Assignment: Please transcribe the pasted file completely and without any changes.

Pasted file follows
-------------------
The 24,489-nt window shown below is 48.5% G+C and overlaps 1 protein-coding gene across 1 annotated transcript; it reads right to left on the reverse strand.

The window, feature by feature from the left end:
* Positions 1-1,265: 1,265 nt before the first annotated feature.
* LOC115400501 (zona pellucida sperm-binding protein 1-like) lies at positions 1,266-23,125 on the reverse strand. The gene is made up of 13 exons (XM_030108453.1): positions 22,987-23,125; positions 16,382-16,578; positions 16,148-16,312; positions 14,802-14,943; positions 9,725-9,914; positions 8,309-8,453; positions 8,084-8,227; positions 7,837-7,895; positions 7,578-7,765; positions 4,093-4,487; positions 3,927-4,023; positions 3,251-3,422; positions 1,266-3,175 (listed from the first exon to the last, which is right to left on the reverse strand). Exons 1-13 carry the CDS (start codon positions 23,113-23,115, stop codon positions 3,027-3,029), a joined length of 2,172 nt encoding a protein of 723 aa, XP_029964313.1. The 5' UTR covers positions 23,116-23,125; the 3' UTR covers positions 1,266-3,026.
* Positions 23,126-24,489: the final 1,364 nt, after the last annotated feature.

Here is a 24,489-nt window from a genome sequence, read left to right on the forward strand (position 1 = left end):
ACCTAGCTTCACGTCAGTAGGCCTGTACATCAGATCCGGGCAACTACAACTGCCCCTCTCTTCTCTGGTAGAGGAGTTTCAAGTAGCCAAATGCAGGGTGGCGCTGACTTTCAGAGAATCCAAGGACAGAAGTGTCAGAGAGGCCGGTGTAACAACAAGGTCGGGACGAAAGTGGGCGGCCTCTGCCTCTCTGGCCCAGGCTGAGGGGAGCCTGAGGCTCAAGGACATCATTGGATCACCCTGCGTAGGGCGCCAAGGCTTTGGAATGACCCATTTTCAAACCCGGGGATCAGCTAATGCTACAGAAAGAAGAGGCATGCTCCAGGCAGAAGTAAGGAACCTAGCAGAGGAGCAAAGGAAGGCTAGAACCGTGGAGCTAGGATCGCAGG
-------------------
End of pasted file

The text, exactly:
The 24,489-nt window shown below is 48.5% G+C and overlaps 1 protein-coding gene across 1 annotated transcript; it reads right to left on the reverse strand.

The window, feature by feature from the left end:
* Positions 1-1,265: 1,265 nt before the first annotated feature.
* LOC115400501 (zona pellucida sperm-binding protein 1-like) lies at positions 1,266-23,125 on the reverse strand. The gene is made up of 13 exons (XM_030108453.1): positions 22,987-23,125; positions 16,382-16,578; positions 16,148-16,312; positions 14,802-14,943; positions 9,725-9,914; positions 8,309-8,453; positions 8,084-8,227; positions 7,837-7,895; positions 7,578-7,765; positions 4,093-4,487; positions 3,927-4,023; positions 3,251-3,422; positions 1,266-3,175 (listed from the first exon to the last, which is right to left on the reverse strand). Exons 1-13 carry the CDS (start codon positions 23,113-23,115, stop codon positions 3,027-3,029), a joined length of 2,172 nt encoding a protein of 723 aa, XP_029964313.1. The 5' UTR covers positions 23,116-23,125; the 3' UTR covers positions 1,266-3,026.
* Positions 23,126-24,489: the final 1,364 nt, after the last annotated feature.

Here is a 24,489-nt window from a genome sequence, read left to right on the forward strand (position 1 = left end):
ACCTAGCTTCACGTCAGTAGGCCTGTACATCAGATCCGGGCAACTACAACTGCCCCTCTCTTCTCTGGTAGAGGAGTTTCAAGTAGCCAAATGCAGGGTGGCGCTGACTTTCAGAGAATCCAAGGACAGAAGTGTCAGAGAGGCCGGTGTAACAACAAGGTCGGGACGAAAGTGGGCGGCCTCTGCCTCTCTGGCCCAGGCTGAGGGGAGCCTGAGGCTCAAGGACATCATTGGATCACCCTGCGTAGGGCGCCAAGGCTTTGGAATGACCCATTTTCAAACCCGGGGATCAGCTAATGCTACAGAAAGAAGAGGCATGCTCCAGGCAGAAGTAAGGAACCTAGCAGAGGAGCAAAGGAAGGCTAGAACCGTGGAGCTAGGATCGCAGG